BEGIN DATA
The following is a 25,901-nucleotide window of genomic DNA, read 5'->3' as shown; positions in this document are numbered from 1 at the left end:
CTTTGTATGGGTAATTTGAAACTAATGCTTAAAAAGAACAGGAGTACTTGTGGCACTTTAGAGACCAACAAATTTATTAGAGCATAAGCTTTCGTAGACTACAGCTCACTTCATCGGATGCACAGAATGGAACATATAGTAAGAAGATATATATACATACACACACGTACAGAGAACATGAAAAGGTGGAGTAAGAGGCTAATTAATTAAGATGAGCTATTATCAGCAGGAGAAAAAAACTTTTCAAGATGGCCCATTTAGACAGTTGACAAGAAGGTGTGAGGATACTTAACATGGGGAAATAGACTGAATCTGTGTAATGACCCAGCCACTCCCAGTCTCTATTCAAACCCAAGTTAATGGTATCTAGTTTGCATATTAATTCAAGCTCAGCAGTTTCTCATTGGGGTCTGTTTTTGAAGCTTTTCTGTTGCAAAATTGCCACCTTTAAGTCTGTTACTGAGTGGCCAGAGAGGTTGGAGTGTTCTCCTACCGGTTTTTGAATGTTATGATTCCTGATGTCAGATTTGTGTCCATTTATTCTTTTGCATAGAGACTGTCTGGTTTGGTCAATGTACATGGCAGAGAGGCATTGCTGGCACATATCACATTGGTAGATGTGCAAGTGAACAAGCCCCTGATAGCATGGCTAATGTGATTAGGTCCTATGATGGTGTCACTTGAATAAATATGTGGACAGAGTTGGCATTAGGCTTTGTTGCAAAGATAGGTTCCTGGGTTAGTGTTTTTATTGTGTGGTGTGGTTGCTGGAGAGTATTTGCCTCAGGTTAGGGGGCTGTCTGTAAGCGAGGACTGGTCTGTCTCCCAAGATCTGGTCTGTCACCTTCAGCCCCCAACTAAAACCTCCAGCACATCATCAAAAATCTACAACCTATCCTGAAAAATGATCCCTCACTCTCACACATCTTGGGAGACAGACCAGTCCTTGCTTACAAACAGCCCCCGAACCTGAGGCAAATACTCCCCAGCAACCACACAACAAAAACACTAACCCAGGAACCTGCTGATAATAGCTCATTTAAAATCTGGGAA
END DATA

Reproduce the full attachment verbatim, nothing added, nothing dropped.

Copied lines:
The following is a 25,901-nucleotide window of genomic DNA, read 5'->3' as shown; positions in this document are numbered from 1 at the left end:
CTTTGTATGGGTAATTTGAAACTAATGCTTAAAAAGAACAGGAGTACTTGTGGCACTTTAGAGACCAACAAATTTATTAGAGCATAAGCTTTCGTAGACTACAGCTCACTTCATCGGATGCACAGAATGGAACATATAGTAAGAAGATATATATACATACACACACGTACAGAGAACATGAAAAGGTGGAGTAAGAGGCTAATTAATTAAGATGAGCTATTATCAGCAGGAGAAAAAAACTTTTCAAGATGGCCCATTTAGACAGTTGACAAGAAGGTGTGAGGATACTTAACATGGGGAAATAGACTGAATCTGTGTAATGACCCAGCCACTCCCAGTCTCTATTCAAACCCAAGTTAATGGTATCTAGTTTGCATATTAATTCAAGCTCAGCAGTTTCTCATTGGGGTCTGTTTTTGAAGCTTTTCTGTTGCAAAATTGCCACCTTTAAGTCTGTTACTGAGTGGCCAGAGAGGTTGGAGTGTTCTCCTACCGGTTTTTGAATGTTATGATTCCTGATGTCAGATTTGTGTCCATTTATTCTTTTGCATAGAGACTGTCTGGTTTGGTCAATGTACATGGCAGAGAGGCATTGCTGGCACATATCACATTGGTAGATGTGCAAGTGAACAAGCCCCTGATAGCATGGCTAATGTGATTAGGTCCTATGATGGTGTCACTTGAATAAATATGTGGACAGAGTTGGCATTAGGCTTTGTTGCAAAGATAGGTTCCTGGGTTAGTGTTTTTATTGTGTGGTGTGGTTGCTGGAGAGTATTTGCCTCAGGTTAGGGGGCTGTCTGTAAGCGAGGACTGGTCTGTCTCCCAAGATCTGGTCTGTCACCTTCAGCCCCCAACTAAAACCTCCAGCACATCATCAAAAATCTACAACCTATCCTGAAAAATGATCCCTCACTCTCACACATCTTGGGAGACAGACCAGTCCTTGCTTACAAACAGCCCCCGAACCTGAGGCAAATACTCCCCAGCAACCACACAACAAAAACACTAACCCAGGAACCTGCTGATAATAGCTCATTTAAAATCTGGGAA